BIOC33H3 Lecture Notes - Heart Valve, Vulvar Cancer, Pelvic Inflammatory Disease

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25 Mar 2013
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Chapter 53: Sexually Transmitted Diseases
Sexually transmitted diseases (STDs) are infectious diseases transmitted most commonly
through sexual contact.
Types of STD infections include bacterial (gonorrhea, chlamydia, syphilis) and viral (genital
herpes, genital warts).
Most infections start as lesions on the genitalia and other sexually exposed mucous membranes.
Wide dissemination to other body areas can then occur.
A latent, or subclinical, phase is present with all STDs. This can lead to a long-term persistent
infection and transmission of disease from asymptomatic (but infected) person to another
contact.
Different STDs can coexist within one person.
GONORRHEA
Gonorrhea is the second most frequently reported STD in United States.
It is caused by Neisseria gonorrhoeae, a gram-negative diplococcus.
Gonorrhea is spread by direct physical contact with an infected host, usually during sexual
activity (vaginal, oral, or anal).
The initial site of gonorrhea infection in men is usually the urethra.
Symptoms of urethritis consist of dysuria and profuse, purulent urethral discharge developing 2
to 5 days after infection.
Women with gonorrhea are often asymptomatic or have minor symptoms that are often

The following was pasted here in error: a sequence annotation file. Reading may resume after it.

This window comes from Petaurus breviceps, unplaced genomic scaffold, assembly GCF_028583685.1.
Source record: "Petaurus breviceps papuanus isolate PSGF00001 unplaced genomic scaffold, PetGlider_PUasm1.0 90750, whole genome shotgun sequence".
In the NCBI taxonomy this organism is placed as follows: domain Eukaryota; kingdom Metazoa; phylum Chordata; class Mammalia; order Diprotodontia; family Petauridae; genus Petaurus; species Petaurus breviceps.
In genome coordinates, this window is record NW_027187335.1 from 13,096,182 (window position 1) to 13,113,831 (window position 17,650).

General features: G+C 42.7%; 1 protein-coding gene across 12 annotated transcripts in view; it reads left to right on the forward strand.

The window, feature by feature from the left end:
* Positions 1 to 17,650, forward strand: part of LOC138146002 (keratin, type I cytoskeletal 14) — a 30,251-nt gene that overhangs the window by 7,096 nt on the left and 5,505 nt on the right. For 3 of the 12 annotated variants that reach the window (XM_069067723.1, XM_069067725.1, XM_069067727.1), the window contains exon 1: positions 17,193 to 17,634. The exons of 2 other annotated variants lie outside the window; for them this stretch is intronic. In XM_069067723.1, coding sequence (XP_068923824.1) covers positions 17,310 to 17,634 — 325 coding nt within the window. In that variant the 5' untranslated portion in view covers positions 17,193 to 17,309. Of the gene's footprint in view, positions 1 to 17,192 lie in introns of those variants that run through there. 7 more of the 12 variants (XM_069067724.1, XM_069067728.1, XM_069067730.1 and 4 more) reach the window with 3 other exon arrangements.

overlooked. A few women may complain of vaginal discharge, dysuria, or frequency of urination.
Complications of gonorrhea in men are prostatitis, urethral strictures, and sterility from orchitis
or epididymitis.
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Document Summary

Sexually transmitted diseases (stds) are infectious diseases transmitted most commonly through sexual contact. Types of std infections include bacterial (gonorrhea, chlamydia, syphilis) and viral (genital herpes, genital warts). Most infections start as lesions on the genitalia and other sexually exposed mucous membranes. Wide dissemination to other body areas can then occur. A latent, or subclinical, phase is present with all stds. This can lead to a long-term persistent infection and transmission of disease from asymptomatic (but infected) person to another contact. Different stds can coexist within one person. Gonorrhea is the second most frequently reported std in united states. It is caused by neisseria gonorrhoeae, a gram-negative diplococcus. Gonorrhea is spread by direct physical contact with an infected host, usually during sexual activity (vaginal, oral, or anal). The initial site of gonorrhea infection in men is usually the urethra. Symptoms of urethritis consist of dysuria and profuse, purulent urethral discharge developing 2 to 5 days after infection.

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